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can my dog have tomatoes

📸 by Lars Millberg

The essentials

  • Tomatoes can be safe for pups, in some cases — However, dogs can only have ripe tomatoes without stems or leaves.
  • Green tomatoes can be toxic — Dogs may get tomato poisoning from the high concentrations of tomatine and solanine in unripe tomatoes.
  • Feed your dog tomatoes in moderation — To keep your pup safe, keep tomato portions minimal and plain. Avoid feeding your pet any tomato products, which could come with added ingredients, like salt or sugar.

Dogs can eat tomatoes in moderation, so long as they are ripe. However, you should always avoid green tomatoes or green parts of the plant as these can be toxic to dogs. You also shouldn’t feed them tomatoes in excessive amounts or they could experience stomach upset or gas.

Are tomatoes safe for dogs?

A fresh, ripe tomato is safe for dogs. But, if there’s a tint of green, don’t feed it to them. As part of the nightshade family of vegetables (like eggplants and bell peppers), green tomatoes — as well as tomato stems and leaves — have high concentrations of tomatine and solanine. These chemicals are toxic to dogs.

Additionally, if your dog is experiencing any gastrointestinal problems, (such as gastritis), it’s not a good idea to give them any tomatoes — ripe or otherwise. Tomatoes can further aggravate your pup’s already upset stomach. 

🚨 While tomatoes can be safe for dogs, you should never feed tomato products like spaghetti or ketchup to dogs as these include additives that aren’t safe for your pup.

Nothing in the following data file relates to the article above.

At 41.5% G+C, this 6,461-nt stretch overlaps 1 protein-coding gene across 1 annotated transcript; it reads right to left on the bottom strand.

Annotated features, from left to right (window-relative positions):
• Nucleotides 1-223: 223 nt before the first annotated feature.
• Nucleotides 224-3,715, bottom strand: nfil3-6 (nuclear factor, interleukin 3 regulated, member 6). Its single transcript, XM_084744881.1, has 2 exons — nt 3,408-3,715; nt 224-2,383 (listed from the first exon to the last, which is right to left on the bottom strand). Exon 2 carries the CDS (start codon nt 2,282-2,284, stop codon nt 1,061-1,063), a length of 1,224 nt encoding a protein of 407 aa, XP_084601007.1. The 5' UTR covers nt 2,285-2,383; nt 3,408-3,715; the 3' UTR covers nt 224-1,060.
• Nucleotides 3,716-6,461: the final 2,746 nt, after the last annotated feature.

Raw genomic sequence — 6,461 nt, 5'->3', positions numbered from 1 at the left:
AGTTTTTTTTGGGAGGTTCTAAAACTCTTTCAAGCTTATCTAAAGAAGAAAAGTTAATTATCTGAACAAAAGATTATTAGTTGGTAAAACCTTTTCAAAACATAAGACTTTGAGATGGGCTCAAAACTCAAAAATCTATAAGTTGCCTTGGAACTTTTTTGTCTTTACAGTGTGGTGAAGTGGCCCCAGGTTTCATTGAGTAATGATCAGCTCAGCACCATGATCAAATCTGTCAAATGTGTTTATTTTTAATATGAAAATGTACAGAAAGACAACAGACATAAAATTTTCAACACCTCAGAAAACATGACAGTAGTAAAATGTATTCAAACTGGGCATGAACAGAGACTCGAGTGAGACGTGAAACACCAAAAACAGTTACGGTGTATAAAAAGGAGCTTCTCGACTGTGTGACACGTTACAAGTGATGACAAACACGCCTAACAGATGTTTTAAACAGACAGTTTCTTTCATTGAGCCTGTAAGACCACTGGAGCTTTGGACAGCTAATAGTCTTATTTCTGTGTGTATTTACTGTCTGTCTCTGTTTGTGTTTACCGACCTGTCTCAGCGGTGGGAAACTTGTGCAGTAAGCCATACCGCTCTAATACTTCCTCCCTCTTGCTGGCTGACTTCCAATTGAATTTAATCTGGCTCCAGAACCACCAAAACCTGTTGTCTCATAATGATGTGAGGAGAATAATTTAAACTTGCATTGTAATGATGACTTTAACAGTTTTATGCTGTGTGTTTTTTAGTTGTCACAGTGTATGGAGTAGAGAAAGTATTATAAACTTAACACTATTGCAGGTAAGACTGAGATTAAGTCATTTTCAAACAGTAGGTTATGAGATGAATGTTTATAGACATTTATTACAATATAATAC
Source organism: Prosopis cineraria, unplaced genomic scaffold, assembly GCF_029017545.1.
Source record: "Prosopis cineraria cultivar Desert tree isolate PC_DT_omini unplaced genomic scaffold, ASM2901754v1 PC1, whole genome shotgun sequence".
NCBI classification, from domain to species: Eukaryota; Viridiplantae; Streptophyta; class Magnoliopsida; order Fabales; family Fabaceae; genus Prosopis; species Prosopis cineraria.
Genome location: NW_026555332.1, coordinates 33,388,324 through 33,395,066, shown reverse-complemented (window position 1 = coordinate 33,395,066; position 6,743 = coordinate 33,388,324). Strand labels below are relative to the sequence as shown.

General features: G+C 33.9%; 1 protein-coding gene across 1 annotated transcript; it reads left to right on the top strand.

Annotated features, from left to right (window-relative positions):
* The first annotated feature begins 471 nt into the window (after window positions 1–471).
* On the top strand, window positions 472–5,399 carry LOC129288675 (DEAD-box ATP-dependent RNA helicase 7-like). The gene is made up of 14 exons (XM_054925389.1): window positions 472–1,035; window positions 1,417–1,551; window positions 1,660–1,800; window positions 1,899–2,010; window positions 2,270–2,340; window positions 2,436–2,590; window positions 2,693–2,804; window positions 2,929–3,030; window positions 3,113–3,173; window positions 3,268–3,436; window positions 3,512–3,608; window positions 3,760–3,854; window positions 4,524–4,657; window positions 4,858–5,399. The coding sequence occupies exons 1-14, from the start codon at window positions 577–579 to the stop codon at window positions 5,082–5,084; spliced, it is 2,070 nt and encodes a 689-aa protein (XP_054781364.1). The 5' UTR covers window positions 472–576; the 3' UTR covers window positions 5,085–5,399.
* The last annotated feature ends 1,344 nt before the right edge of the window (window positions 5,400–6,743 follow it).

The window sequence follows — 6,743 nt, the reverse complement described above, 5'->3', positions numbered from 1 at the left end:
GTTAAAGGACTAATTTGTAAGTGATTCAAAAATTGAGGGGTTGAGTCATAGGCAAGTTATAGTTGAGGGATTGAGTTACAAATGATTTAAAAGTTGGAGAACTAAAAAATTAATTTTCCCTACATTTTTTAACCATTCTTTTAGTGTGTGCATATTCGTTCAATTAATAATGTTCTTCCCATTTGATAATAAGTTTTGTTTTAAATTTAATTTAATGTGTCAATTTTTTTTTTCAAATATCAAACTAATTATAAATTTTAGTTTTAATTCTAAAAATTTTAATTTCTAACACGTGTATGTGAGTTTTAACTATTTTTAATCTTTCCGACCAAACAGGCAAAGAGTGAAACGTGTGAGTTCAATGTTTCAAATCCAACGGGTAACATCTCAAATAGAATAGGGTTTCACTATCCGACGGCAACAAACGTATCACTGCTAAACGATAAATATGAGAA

Are tomatoes good for dogs?

Although tomatoes are 95% water, they can offer some potential health benefits to your dog’s health — like a boost in fiber and vitamin C. 

On the other hand, green tomatoes — while tasty when fried for human palettes — are less nutritious for dogs. Unripe tomatoes, as well as stems and leaves, contain tomatine and solanine which are toxic to dogs.

It’s best to avoid feeding tomatoes as treats and find an alternative that’s safer for your pup.

How to safely feed tomatoes to your dog

While you’re prepping a BLT for lunch, know that your pup can enjoy a bite or two of a ripe tomato, too. Just make sure to follow some safety tips to prevent any serious health issues, like gastrointestinal upset or heart problems. 

Choose ripe tomatoes — Unripe tomatoes have higher concentrations of tomatine and solanine, which can be toxic to dogs.

Opt for cooked tomatoes without additives — Salt and sugar are common additives in cooked tomato products, and too much of either in their diet is unhealthy. Garlic and onions, both toxic to dogs, are also commonly found in marinaras, so it’s best to avoid those ingredients at all costs.

Chop tomatoes into smaller bites — Smaller pieces of tomato are easier for dogs to swallow. You can minimize choking risks by chopping tomato slices or pieces in half.

Supervise your dogs with tomatoes — Whether you’re giving a tomato as a treat or you have tomatoes growing in the garden, keep an eye on your dog around this veggie. Make sure they don’t eat the green parts of the tomato plant, and watch them while eating a ripe tomato to minimize their choking risk.

Remove stems and leaves — Tomato leaves and stems are rich in tomatine and solanine as well, so remove these parts of a tomato before giving any to your dog.

Enjoy in moderation — Keep tomato treats to a once- or twice-a-week occasion. Large quantities can make your dog sick.

👉  Remember, treats shouldn’t make up more than 10%   of your dog’s daily calorie intake.

 

Signs of tomatine poisoning in dogs

If dogs eat this unripe fruit or have too many red tomatoes, they can consume too much tomatine or solanine. This can lead to tomatine poisoning, which is also known as tomato poisoning. 

If your dog shows any of the following symptoms or has a negative reaction after eating tomatoes, take them to the vet immediately. Tomato poisoning can cause gastrointestinal or heart problems in dogs.